Deep and surface structure. In his early work, Chomsky distinguished the ‘deep structure’ of a language from its ‘surface structure’; the distinction is difficult not only because Chomsky later seems to have moved away from it, but because it has been widely and loosely applied. Some clinical psychologists say that deep structure “refers to concepts, thoughts, ideas and feelings” where “surface structure refers to the words we use to represent the deep structure”. Or, “a complete representation of its meaning or logical semantic relation”.[3]

But I go back to Chomsky’s earlier notion that the deep structure of a sentence sets out its components in a simple form, perhaps the simplest possible, before optional and obligatory transformations have been applied. Hence “I bought winter clothes” and “winter clothes were bought by me” have a very similar deep structure (antecedent action, completed aspect, actor, object, number, etc.) but appear as two distinct sentences (surface structure). The meaning – those “concepts, thoughts, ideas and feelings” – comes not only from the underlying or deep structure and from the surface structure choices that the speaker or writer made, but also from surrounding context, personal histories, and the like. Deep structure, as I think of it, is a linguistic and grammatical idea; it may, but need not, connect with Chomsky’s theories of universal or innate grammars, which are not relevant here.

* * *

Learners who are tackling Latin for the first time, using Reggie’s methods, often find it easier than those who are skilled at the language, or have taught it using traditional methods for many years. Some of his idiosyncrasies are hard to understand at first; they can become stumbling blocks for experienced teachers who first encounter his system.

The first concerns his insistence on renaming things. From the start, he admonished his students not to refer to nominatives, datives, and other traditional case names: “we don’t do that in this class,” he would say. A noun is “subject” (nominative), “object” (accusative), “by-with-from” (ablative), etc.

Foster himself was gently disingenuous about this, sometimes saying that he didn’t worry about the names of things, or that you could call the nominative “apple” and the ablative “banana”, for all he cared. But, in fact, he did care, and his choices were far from random: Reggie’s function names greatly speeded up the task of getting from surface to deep structure. A traditional Latin grammarian would look at Cicero’s Terentia tibi salutem dicit (Ad Atticum 2.7.5) and say that tibi is a dative, therefore an indirect object, therefore the person (“you”) to whom Terentia was sending her greeting. But the function name for the dative in Foster’s system is “to-for-from”, and simply by attaching this to “you”, we skip two analytical steps. This economy of understanding adds up over time, and – especially at first – it neatly skips over the complex nomenclature of the traditional grammars, resplendent with capitals: the Accusative of the Extent of Time, the Ablative of the Thing Wherewith, the Genitive of the Charge and Penalty.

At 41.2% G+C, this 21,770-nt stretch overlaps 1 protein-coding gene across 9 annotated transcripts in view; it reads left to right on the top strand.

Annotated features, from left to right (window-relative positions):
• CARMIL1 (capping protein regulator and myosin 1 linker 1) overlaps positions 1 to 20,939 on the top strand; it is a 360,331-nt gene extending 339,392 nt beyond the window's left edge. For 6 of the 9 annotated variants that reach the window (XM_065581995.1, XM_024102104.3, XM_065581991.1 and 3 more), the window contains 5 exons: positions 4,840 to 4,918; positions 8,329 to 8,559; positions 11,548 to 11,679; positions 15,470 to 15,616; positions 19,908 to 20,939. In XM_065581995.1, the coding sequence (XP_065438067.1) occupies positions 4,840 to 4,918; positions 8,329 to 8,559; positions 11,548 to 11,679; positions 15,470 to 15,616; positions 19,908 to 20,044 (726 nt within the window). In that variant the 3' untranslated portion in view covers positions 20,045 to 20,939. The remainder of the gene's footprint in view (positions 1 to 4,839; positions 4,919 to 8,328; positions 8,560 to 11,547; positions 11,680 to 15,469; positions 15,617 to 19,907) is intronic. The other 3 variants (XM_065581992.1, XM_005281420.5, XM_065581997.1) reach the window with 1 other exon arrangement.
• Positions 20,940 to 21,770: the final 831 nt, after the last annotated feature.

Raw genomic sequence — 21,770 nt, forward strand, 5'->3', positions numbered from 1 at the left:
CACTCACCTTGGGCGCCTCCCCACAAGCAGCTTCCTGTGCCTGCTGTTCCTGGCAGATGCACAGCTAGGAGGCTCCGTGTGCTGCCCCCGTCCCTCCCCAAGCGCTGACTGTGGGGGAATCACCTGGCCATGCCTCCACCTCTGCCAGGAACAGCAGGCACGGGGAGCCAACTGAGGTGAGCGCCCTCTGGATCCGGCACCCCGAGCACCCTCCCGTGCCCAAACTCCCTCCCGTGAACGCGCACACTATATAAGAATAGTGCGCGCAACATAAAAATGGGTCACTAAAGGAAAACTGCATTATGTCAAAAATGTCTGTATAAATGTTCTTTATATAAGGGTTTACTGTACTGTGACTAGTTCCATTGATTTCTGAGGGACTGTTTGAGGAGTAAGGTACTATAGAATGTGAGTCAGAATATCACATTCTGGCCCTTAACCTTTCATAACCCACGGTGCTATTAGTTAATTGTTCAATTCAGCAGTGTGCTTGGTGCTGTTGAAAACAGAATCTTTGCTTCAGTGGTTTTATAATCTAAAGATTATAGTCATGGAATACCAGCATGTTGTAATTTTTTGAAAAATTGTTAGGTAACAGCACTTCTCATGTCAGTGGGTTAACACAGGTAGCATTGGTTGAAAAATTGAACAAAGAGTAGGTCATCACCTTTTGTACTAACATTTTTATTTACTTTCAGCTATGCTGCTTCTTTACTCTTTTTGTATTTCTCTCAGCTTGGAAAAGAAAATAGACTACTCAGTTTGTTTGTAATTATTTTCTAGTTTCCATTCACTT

Foster’s students, later in their Latin experiences, not only have to understand these functional tags, but also to learn their traditional names – which he provided “out of courtesy and necessity, not out of any enthusiasm or support for them.” Not even Reggie would talk about “The to-for-from of personal interest” or “a by-with-from-in absolute”. But far from choosing arbitrary terms, he aimed, especially with the nouns and adjectives, at “a terminology that discloses the nature and essence of things,” and that avoids “distracting and misleading terms.” (Ossa, p. 457). The advantage is a relatively quick jump from surface to deep structure, and from there to meaning.